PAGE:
It has been shown that structure can stabilize the activity of genetic parts1,57. Therefore, we looked to further investigate whether RNA structure could insulate terminator function by designing and testing a library of modifiers containing secondary structure motifs (Fig. 4a). To explore the effect of upstream structure on termination, we designed three short (stem length 3 nt) and three long (stem length 6 nt) hairpins. The sets of short and long hairpins contained one of three loops (UUCG, GAAA, GAGA) known to facilitate strong hairpin formation58. Furthermore, modifiers were designed with all of these secondary structures at both the 5′-end and 3′-end to test the distance-dependence of secondary structure influence on termination efficiency. Again, gaps were filled with non-structural RNA sequences (see “Methods” section). A variety of other more complex RNA secondary structures are known and one modifier containing an “elbow” (the TAR element) and one containing a pseudoknot were also designed to see any role these might play59.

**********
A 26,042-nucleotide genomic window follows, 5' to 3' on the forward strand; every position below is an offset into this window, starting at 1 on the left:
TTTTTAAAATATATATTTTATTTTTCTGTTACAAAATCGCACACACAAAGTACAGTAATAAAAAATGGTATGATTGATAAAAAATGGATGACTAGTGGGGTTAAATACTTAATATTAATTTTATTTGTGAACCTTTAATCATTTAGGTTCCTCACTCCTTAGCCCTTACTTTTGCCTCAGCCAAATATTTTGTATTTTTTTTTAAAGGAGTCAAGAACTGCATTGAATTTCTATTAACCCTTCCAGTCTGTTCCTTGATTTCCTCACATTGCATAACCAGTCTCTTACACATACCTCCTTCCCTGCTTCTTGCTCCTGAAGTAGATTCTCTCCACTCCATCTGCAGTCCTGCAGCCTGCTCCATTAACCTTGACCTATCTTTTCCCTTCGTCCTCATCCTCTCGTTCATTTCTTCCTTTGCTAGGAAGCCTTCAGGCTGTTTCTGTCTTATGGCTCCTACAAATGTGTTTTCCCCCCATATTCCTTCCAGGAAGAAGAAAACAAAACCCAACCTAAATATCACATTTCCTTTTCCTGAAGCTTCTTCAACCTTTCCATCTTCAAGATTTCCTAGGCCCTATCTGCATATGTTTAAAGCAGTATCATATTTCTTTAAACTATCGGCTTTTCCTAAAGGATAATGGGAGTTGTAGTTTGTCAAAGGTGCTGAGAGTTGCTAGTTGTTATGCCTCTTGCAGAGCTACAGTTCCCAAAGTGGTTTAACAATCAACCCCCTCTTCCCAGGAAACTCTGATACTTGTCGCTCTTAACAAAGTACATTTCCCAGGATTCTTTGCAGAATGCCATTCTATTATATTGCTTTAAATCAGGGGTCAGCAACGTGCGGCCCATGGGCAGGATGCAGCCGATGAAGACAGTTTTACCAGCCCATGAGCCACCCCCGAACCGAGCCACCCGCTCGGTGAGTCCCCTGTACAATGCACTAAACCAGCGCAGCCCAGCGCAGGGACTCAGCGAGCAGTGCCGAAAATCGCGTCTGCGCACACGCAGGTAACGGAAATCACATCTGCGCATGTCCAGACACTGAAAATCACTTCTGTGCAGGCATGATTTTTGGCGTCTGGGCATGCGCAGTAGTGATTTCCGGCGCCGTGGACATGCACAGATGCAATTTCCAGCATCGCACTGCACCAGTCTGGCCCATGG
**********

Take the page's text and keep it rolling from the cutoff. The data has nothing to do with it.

After assembling and characterizing this new library, we were able to confirm that RNA secondary structure upstream of terminators affected the robustness of terminator function with T7 RNAP (Fig. 4c), similar to that reported previously for E. coli RNAP60. We found that short hairpin structures and complex RNA structures were the best insulators of terminator function (Fig. 4d), while long hairpin structures made termination efficiency more sensitive to upstream genetic context. The rigid requirements of short hairpin formation mean that they are likely rarely influenced by base-pairing with upstream structure. This would explain why they are good insulators since they offer dependable upstream secondary structure that does not base-pair or interact structurally with the terminator hairpin. In contrast, since long hairpins can form with a variety of stem lengths they could influence and be influenced by neighboring sequences. The resultant diversity of secondary structures that can then arise upstream of the terminator hairpin would mean that these modifiers significantly affect Te and therefore act as poor insulators, as seen in our results.